I owe a huge apology to Fred Rogers
— as well as the God who gave him life and spirit.
I’m not proud of early impressions of and feelings for the man, held for too many years. His sweetness and simplicity were too Pollyanna for me. Inclined as I was (and still can be) to any number of calloused and jaded “false selves,” Fred and Mr. McFeely and Daniel Tiger were not welcome in my neighborhood.
Things took a radical shift a month or so ago when Kathy and I watched a documentary on Netflix entitled, Mr. Rogers and Me. (cf., http://www.misterrogersandme.com/) It was a joy to watch and experience the man and his message afresh – even if it was a bit uncomfortable (giving shape as it did to this confession). It certainly has me wanting to see the more recent and acclaimed, Won’t You Be My Neighbor. (cf., http://focusfeatures.com/wont-you-be-my-neighbor/)
Beyond such contrition, it’s sparked a resolve in me to be a better neighbor – not just in some general fashion but in very specific and formal ways, especially as we’ve settled into our retirement home, here in Bryan, Texas. I do not feel free (at least, right now) to talk about my new neighbors/friends. I’ll leave it, for now, at my having personally met all of those who live immediately around us (and remembering their names). (And that doesn’t include the dozens to whom I’ve extended smiles and “good mornings” and “have a great day!” — as Birdie and I have resumed our morning walks in the area.) I regret that plans otherwise kept us from attending a Fourth of July neighborhood swim party, next door. We’re looking forward to a block get-together (bar-b-que!) in August.
I’m mindful of a number of things that converge to encourage this drive, this mission, this “Mr. Rogers Project” (as I am playfully calling it). Yes, there was (and is) the resurgence of interest in the man, the saint. But, that is probably the last straw – a definitive straw that contributed a name to the endeavor. As deep, though, were and are…
- The acknowledgement that this introvert (me) needs community – that my introversion is an explanation [for why I need some private, down time to recharge] but not the excuse for escaping others that I too often have made it in the past.
- The observation (courtesy of Len Sweet) that Americans have lost their front porches (having migrated indoors and to their privacy-fenced backyards) to the end that we’ve lost our sense of neighborhood and our being better connected to the diversity around us.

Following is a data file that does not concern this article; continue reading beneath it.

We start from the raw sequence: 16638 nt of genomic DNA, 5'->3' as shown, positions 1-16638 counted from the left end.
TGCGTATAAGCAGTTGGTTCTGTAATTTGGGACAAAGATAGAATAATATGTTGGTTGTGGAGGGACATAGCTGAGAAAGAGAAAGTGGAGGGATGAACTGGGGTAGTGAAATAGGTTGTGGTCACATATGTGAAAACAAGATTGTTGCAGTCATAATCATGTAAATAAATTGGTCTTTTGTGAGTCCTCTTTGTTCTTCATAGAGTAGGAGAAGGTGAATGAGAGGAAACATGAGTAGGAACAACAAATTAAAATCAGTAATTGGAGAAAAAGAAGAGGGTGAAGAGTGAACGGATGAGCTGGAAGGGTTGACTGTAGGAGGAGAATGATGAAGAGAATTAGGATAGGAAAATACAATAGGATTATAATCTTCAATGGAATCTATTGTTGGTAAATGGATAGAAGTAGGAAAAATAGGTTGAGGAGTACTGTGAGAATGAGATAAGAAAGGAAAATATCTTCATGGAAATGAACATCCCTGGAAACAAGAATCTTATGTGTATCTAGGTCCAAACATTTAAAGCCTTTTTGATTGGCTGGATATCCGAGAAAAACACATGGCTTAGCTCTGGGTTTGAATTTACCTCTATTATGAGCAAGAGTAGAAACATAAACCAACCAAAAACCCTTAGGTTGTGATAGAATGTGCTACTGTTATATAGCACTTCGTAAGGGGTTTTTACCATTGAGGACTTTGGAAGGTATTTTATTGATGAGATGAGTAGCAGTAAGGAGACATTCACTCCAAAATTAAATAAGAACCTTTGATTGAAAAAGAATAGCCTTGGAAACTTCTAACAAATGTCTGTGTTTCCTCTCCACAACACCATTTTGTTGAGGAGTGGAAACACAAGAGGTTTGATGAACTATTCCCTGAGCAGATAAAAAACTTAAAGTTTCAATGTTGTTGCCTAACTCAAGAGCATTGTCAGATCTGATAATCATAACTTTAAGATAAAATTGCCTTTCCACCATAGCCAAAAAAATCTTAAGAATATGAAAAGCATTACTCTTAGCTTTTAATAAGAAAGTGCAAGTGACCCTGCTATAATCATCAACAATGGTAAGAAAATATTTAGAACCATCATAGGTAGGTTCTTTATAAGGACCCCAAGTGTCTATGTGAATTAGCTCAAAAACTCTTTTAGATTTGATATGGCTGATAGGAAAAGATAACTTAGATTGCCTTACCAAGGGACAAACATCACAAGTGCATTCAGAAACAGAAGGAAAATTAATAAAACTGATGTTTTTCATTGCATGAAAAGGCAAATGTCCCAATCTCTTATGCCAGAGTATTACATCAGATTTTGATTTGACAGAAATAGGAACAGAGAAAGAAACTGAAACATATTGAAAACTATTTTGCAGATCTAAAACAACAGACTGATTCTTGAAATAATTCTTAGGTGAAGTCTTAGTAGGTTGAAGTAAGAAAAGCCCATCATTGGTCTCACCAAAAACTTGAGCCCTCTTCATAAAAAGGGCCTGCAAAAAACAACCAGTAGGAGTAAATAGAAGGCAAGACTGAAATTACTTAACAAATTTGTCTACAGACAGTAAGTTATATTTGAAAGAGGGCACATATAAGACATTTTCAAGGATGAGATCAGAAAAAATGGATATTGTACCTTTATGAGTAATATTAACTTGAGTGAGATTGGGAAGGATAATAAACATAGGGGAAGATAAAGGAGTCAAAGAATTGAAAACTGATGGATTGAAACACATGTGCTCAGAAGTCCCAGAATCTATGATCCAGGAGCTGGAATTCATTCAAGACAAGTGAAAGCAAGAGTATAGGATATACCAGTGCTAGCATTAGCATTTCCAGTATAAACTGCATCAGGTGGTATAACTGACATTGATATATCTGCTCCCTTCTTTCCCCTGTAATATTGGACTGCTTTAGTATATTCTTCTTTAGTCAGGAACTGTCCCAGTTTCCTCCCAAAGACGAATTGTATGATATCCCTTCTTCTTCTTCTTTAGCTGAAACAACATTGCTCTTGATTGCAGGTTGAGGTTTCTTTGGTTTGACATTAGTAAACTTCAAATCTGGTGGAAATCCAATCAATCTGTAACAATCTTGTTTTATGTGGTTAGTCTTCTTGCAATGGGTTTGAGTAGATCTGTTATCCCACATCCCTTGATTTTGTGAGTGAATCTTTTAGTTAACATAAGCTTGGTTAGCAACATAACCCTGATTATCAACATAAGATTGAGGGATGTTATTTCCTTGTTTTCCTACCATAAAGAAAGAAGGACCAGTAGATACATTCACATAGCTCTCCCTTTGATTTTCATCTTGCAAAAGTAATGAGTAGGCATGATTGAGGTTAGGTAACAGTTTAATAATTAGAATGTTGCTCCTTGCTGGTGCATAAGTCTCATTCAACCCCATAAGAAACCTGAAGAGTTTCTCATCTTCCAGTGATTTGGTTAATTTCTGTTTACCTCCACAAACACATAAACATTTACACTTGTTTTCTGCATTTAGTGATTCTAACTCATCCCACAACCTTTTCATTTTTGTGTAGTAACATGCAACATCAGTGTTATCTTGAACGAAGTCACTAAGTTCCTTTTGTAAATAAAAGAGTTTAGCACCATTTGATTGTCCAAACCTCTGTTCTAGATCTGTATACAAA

- The deep conviction that “the journey of a thousand miles begins with one step” – or, to be most precise here, that the restoration of decency and civility in our nation and world begins with the small step into the world just beyond my doorstep. (Here, I cannot help but share my belief that the resurgence of interest in and attraction to Fred Rogers is somehow a product of the times we live in – and the deep, inner hunger for virtuous life and living and character.)
I know it won’t be easy. It cuts against the grain of many who’ve become isolated – and are suspicions of folks knocking at the door. Heck, it goes against the inclinations I’ve nurtured over the years. Having changed residences at least 20 times in my life, my wings for taking off are much stronger than my roots for settling down or reaching out.
Still, I am committed and look forward to this exercise and discipline –
becoming a good neighbor,
better defining and experiencing
a most fundamental commandment of life and living,
giving expression (in word and deed) to the essential message
that “I like you just the way you are.”
And so, I will continue…
- morning walks, with Birdie in tow – with an eye and heart to those who need a “good morning!”
- to be an informal greeter at Walmart and elsewhere – sharing a smile and a “have a good day” to all who come my way.
- to look for the ways I can drop what I’m doing and cross the street to help with a chore or, at the very least, to shake a hand and catch up.
- to give some thought to the design and placement of a “Turquoise Table” in the front yard (cf., http://www.kristinschell.com and https://tribeza.com/front-yard-people/
I doubt you’ll find me donning a cardigan sweater or canvas tennis shoes. (Yet.) But, don’t be surprised if you overhear me humming, “It’s such a good feeling to know you’re alive.”
I welcome your comments and feedback–
about Fred Rogers, yes;
but, as important, I believe,
your feelings and impressions about
this awareness of and
sensitivity to and
our neighbors and
posted by Jim Reiter on July 24, 2018